Kathleen Shoop
You can download After the Fog on Amazon for $2.99

July 25, 2012

Join Us for a Wolf Hall Read-a-Long

I am hosting a Wolf Hall Read-a-Long at my main book blog, The True Book Addict.  My co-host is Kai at Fiction State of Mind.  The read-a-long will run from August 4 - September 15.  You can find out all the details by visiting the sign-up post HERE.  I hope you will join us!

July 21, 2012

Part 4: The Queen's Vow FINAL Discussion Post

(Click for Read Along Schedule)
Part I's Discussion Post
Part II's Discussion Post
Part III's Discussion Post

Part IV: The Fallen Kingdom 1481-1492

Final Thoughts:

As I write 1492 as the end of Part IV.. is that where it ends? 1492? It is a year that is entrenched in our heads as the year of Cristobal Colon sailed the ocean blue.. and here we are finally at the conclusion of The Queen's Vow.

We do meet Cristobal Colon aka Columbus, and all his saucy ways as he introduces himself to Isabella. Isabella is portrayed as being very interested in exploring the world unknown. Does Isabella see World Domination in her future as she gazes at Colon?

Also in this part, Isabella is a target of assassination. One wonders what would have become of the Inquisition if the attempt succeeded? Would Fernando have taken up the banner and continued his fight against the Moors and Jewish?

Did you feel that the decision to conquer the Moors was a good one, considering the financial state of both Castile and Aragon, and the Cortes' reluctance to borrow heavily from the Jewish citizens?

Isabella is willing to send prisoners to slavery, only to be ransomed for money to be released. Yet another sad state of the times connected to Isabella is the slavery issue. I can appreciate how Gortner is adding these small details so that we can discern for ourselves the character of Isabella, especially when he is making sure he doesn't paint her in an all too positive light.

One can't help but wonder how Isabella would feel knowing that her daughter Catherine was divorced by Henry VIII but that her grand-daughter Mary had the same zealous religious intolerance as Isabella.

If you've read The Last Queen, do you have any thoughts on the scene between Juana and her grandmother? Juana, in general, is given a lively, stubborn personality in this book and a loving relationship with her father; do you feel it plays up well to the author's novel on her life?

From previous comments during this read-along, it is apparent that we all have different perspectives and reading tastes. Did you find the political maneuverings, the religious strife or Isabella's personal life the most pleasing to read?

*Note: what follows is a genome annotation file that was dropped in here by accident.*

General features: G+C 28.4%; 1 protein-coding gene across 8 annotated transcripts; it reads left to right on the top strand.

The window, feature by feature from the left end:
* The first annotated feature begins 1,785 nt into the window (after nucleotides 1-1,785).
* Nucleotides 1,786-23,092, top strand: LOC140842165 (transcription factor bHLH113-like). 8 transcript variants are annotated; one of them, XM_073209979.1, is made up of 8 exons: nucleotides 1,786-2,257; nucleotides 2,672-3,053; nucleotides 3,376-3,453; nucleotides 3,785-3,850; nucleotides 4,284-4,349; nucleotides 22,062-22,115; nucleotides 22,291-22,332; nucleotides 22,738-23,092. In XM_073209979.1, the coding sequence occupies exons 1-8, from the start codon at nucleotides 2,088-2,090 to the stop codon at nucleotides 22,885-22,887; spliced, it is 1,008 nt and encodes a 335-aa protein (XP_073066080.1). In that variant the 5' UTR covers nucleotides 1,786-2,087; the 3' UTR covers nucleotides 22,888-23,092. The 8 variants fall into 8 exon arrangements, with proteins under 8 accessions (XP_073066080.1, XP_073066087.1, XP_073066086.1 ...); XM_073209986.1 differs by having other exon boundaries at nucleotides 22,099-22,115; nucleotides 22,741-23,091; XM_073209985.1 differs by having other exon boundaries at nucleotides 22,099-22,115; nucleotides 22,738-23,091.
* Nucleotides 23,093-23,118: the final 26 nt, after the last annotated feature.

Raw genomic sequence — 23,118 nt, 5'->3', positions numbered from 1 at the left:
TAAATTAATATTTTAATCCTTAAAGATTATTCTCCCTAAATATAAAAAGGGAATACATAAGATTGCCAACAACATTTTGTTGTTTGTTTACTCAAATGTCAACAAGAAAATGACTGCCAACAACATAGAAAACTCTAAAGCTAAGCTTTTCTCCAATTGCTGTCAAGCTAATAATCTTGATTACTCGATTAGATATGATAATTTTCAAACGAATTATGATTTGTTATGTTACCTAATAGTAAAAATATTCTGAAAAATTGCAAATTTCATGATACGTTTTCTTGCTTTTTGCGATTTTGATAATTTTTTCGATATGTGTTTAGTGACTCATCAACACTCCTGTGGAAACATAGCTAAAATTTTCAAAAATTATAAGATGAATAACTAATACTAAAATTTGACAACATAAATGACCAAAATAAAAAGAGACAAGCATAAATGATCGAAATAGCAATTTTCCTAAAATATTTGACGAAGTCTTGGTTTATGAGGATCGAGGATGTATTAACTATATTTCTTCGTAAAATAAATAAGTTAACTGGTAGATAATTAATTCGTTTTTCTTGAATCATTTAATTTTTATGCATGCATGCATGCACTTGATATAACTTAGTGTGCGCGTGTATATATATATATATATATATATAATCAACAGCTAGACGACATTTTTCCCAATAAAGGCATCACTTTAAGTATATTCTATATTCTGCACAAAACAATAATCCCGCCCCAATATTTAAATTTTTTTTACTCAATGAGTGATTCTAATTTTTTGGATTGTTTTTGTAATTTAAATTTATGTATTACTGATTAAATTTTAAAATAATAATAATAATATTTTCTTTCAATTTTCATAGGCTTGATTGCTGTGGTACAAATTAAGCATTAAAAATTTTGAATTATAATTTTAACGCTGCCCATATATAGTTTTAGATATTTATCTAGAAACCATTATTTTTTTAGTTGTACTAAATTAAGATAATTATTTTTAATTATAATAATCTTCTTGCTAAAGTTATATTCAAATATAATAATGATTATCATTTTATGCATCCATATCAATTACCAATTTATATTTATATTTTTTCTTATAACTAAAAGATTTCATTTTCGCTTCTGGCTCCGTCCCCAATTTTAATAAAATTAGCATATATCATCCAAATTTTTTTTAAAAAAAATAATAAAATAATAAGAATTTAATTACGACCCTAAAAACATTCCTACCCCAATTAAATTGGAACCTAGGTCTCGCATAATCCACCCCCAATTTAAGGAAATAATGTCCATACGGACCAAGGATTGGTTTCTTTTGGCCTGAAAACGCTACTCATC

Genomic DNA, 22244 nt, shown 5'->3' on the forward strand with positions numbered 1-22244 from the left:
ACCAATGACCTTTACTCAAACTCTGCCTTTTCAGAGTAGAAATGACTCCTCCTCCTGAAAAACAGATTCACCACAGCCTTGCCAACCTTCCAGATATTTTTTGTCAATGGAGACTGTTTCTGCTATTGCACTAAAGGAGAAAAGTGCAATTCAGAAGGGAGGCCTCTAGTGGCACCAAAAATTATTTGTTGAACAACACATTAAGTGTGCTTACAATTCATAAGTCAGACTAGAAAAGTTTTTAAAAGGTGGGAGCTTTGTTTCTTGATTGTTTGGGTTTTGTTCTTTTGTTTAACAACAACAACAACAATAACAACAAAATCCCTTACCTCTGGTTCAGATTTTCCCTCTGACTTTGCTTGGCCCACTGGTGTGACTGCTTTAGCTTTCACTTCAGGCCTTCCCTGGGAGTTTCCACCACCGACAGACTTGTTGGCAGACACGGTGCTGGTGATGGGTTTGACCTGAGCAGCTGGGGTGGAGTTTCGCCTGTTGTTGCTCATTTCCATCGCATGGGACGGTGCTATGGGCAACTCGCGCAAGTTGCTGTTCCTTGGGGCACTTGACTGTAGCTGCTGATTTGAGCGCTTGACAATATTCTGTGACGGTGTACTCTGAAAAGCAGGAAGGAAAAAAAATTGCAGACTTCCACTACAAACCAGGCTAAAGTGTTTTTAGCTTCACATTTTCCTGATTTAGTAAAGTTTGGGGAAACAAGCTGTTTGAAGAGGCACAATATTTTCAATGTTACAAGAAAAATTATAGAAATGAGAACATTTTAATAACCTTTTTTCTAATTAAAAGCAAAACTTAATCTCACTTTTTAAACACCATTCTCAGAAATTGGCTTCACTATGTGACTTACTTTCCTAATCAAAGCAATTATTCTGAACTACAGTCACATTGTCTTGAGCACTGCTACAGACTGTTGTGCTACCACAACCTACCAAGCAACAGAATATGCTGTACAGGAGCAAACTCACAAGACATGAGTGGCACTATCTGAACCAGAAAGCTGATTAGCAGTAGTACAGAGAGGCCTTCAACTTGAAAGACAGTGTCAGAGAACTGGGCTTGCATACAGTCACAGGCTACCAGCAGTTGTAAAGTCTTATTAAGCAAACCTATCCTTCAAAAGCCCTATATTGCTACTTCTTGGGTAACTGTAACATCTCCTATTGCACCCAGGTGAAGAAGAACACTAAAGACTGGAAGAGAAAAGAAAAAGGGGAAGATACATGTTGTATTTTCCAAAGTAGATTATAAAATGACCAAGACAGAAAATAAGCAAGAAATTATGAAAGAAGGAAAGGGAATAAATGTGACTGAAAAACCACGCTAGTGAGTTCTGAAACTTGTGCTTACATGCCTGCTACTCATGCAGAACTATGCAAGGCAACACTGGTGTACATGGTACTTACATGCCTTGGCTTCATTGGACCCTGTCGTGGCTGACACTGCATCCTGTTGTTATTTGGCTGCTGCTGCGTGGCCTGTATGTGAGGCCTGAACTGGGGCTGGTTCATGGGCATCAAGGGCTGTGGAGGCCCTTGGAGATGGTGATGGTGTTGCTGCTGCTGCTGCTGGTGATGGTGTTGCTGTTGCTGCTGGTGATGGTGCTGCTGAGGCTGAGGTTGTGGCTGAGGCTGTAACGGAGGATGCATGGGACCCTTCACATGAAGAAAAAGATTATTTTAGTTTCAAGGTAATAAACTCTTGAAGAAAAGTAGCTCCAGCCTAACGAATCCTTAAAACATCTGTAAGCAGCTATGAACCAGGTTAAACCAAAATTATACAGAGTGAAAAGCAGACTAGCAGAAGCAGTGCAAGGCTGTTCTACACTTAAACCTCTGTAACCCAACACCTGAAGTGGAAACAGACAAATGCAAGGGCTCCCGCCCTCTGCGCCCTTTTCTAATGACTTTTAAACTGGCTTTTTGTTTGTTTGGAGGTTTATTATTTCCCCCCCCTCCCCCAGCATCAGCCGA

Throughout the story, which characters have been your favorites?

How do you interpret the title, The Queen's Vow? What was Isabella's vow, and did she carry it out to your expectations?

What are your final thoughts? Please feel free to post your review links if you are a blogger as well as continue our discussion on Part 4 and on the novel as a whole.

You can read Michelle's review here.
You can read Marie's review here.
You can read Arleigh's review Monday. ;)

AND...Drum roll, please!

Arleigh offered a special giveaway, and it's time to announce our winner:


Please put your email address in the comments so we can discuss shipment!

Thank you so much for participating, this was a lot of fun!

If you are itching for another read along Michelle is co-hosting a read along of Wolf Hall, posts will be held at other blogs.. see the details here.

Till next time...

July 17, 2012

Part 3: The Queen's Vow Discussion Post

(Click for Read Along Schedule)

Part III: The Double-edged Sword 1474-1480 (pages 219-299)

This section opens up with Isabella finally obtaining the crown of Castile. Her husband is away, and Isabella goes through the motions of becoming Queen without Fernando at her side. This does not bode well when he returns from Aragon, as we see Fernando green with envy, or angry at her advisers, or upset that Isabella is not a whimpering female willing to wait for Fernando's approval.

As we turn the pages, we see Isabella grow confident and struggle less with major decisions, and although she adores Fernando, she also adores Castile. If she had to choose, who will she choose? The same could be said for Fernando: if he had to choose Aragon over Isabella, what would his choice be?